HIF proteins induce up to 200 genes that promote adaptation to hypoxia [6, 11], involved in proliferation, glucose metabolism and angiogenesis in many different cancer types [25,26,27]. Among them, there are glucose transporter 1 (GLUT1), which increases the glucose uptake fuelling the anaerobic glycolysis, and vascular endothelial growth factor (VEGF), a well-known angiogenic factor [28]. HIF-1α is a strong inducer of other glycolytic enzymes that contribute to an increased rate of anaerobic glycolysis, coupled with a lower rate of tricarboxylic acid (TCA) cycle. This phenotype is typical of several solid cancers addicted to glucose as the main fuel source [29]. In addition, HIF-1ɑ down-regulates oxidative phosphorylation (OXPHOS) by inducing the Hes-related family BHLH transcription factor with YRPW motif (HEY) repressor [30], decreases the expression of carnitine palmitoyl transferase 1A (CPT1A), the limiting-enzyme of fatty acid β-oxidation (FAO) [31] and inhibits the electron transport chain (ETC) [32]. As a result, both anaplerotic pathways of TCA cycle and ETC are limited. The main benefit derived from the inhibition of mitochondrial metabolism is the decreased level of ROS and the prevention of cytotoxic oxidative stress [33].

Both HIF-1ɑ and HIF-2ɑ promote a more invasive phenotype [33], by activating the epithelial-mesenchymal transition (EMT) program [34,35,36] or cooperating with other strong pro-invasive factors such as Met receptor and soluble hepatocyte growth factor (HGF) [37], or VEGF receptor (VEGFR)/VEGF [38]. Notably, in triple negative breast cancer (TNBC) HIF-1ɑ stimulates the relase of the typical pro-inflammatory cytokine IL-1β that induces a metastatic attitude in both tumor cells and cancer associated fibroblasts (CAFs), creating a TME that strongly favors metastatization [39]. In addition, HIF-1ɑ also promotes a tumor-tolerant environment, reducing the infiltration of CD4+ and CD8+ T-lymphocytes and tumor-associated macrophages (TAMs) [40], increasing the differentiation of T-lymphocytes into T-helper 17 (TH17) cells [41] and modulating TAM polarization [42]. Overall, the hypoxia-driven reshaping of immune-environment is associated to increased tumor progression, particularly in the early stages [43].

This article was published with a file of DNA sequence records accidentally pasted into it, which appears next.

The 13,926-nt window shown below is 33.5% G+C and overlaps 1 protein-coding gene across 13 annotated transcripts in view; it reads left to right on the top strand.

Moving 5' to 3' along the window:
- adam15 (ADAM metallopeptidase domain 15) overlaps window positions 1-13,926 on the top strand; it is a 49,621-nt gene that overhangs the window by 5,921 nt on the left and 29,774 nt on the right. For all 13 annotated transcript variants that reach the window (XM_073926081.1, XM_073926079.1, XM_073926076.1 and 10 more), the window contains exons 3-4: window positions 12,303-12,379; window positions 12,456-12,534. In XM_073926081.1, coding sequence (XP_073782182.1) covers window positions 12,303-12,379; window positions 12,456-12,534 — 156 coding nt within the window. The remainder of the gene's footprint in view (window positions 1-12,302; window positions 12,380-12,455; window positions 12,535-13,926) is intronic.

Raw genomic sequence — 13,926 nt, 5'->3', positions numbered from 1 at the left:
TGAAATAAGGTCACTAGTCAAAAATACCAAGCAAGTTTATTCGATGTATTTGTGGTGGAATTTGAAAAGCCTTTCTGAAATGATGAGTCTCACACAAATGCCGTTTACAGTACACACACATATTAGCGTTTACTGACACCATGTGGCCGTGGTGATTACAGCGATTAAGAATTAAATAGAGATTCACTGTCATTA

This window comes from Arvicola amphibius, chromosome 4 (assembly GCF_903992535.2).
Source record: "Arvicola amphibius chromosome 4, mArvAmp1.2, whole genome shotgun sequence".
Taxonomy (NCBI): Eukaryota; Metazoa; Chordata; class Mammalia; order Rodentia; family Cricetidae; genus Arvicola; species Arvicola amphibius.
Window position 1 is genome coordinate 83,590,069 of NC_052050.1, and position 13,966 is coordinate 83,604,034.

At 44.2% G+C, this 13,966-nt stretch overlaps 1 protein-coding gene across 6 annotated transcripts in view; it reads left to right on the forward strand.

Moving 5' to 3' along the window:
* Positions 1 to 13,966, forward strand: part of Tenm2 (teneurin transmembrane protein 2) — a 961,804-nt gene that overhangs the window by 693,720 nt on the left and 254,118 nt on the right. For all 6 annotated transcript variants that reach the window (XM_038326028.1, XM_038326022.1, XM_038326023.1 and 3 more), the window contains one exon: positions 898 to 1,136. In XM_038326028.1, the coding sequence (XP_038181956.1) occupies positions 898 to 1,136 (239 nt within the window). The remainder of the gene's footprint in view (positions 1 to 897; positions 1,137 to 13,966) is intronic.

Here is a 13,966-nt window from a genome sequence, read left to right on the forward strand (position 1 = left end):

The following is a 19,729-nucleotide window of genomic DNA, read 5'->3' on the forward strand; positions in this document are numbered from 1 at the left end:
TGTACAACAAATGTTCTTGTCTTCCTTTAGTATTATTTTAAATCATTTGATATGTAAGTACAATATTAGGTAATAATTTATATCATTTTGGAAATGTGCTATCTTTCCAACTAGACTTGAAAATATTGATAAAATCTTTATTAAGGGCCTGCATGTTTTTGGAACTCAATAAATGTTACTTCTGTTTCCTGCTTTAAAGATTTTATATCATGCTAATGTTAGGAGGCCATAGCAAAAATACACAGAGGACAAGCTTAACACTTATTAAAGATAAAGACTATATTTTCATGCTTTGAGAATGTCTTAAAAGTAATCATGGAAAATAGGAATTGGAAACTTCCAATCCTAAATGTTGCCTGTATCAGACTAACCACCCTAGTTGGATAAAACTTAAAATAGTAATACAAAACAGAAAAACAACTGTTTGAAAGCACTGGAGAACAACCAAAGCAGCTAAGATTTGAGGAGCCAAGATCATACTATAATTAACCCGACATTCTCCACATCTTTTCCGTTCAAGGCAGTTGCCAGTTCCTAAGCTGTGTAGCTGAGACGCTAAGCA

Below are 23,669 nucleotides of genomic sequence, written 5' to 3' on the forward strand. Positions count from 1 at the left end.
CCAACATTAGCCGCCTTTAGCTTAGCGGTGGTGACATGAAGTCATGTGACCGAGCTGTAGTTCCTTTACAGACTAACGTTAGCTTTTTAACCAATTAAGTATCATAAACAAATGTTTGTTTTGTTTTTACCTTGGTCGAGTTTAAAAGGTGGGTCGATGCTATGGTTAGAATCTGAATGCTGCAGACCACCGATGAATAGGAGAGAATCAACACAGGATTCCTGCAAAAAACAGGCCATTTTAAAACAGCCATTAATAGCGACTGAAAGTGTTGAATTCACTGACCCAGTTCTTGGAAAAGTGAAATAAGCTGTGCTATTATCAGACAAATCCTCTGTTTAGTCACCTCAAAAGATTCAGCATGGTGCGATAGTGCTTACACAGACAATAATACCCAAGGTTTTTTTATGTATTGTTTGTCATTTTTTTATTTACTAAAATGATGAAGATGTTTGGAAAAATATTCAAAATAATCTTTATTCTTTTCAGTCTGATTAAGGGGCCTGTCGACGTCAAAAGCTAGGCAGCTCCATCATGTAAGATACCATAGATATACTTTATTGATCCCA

Given the pleiotropic functions regulated, HIF-1ɑ expression has been used as a stratification factor. Specific signatures of HIF-1ɑ-target genes have a negative prognostic significance in hepatocellular carcinoma (HCC) [44]. Similarly, a meta-analysis focused on the prognostic role of HIF-2ɑ demonstrated that a higher expression of this transcription factor is associated with a worst overall survival, metastasis-free and progression-free survival in melanoma, breast and lung cancer [45].

Hypoxia and nutrients shortage are two classical conditions inducing endoplasmic reticulum (ER) stress, a perturbation of the ER homeostasis that determines the accumulation of unfolded or misfolded proteins within ER lumen. As hypoxia does, also ER stress may evolve into two opposite situations: the activation of pro-apoptotic program, with consequent cell death in case of acute ER stress, or the activation of pro-survival responses, in case of chronic and mild ER stress [46]. In a strict parallelism with hypoxia, also ER stress determines the selection of tumor populations with a multistress-resistant phenotype, i.e. able to survive in the presence of unfavorable and changing conditions, such as O2 and nutrients shortage, or exposure to chemotherapeutic drugs [47]. Solid tumors experiment continuous changes in O2 and nutrients supply. Indeed, if the hypoxia-induced neo-angiogenesis provides O2 and nutrients, the neo-vessels formed easily collapse under the pressure of the growing tumor mass. This situation implies that repeated cycles of hypoxia and re-oxygenation occur within the tumor, and that normoxic and hypoxic areas coexist within the tumor bulk. The poorly organized vasculature also determines an irregular delivery of chemotherapeutic drugs. Tumors are heterogeneous masses composed by hypoxic niches, characterized by severe shortage of O2 and nutrients, and stronger ER stressing conditions, and well-oxygenated areas, less subjected to ER stress [48, 49]. In this review, we will discuss how the adaptation to hypoxia and to the hypoxia-induced ER stress contribute to the expansion of aggressive tumor clones and to the acquisition of chemoresistance, by triggering pro-survival/anti-apoptotic responses. A better knowledge of the cross-talks betweeen hypoxia and ER stress may open new therapeutic opportunities effective against tumors refractory to classical chemotherapy, by targeting HIF activation and modulating the response to ER stress.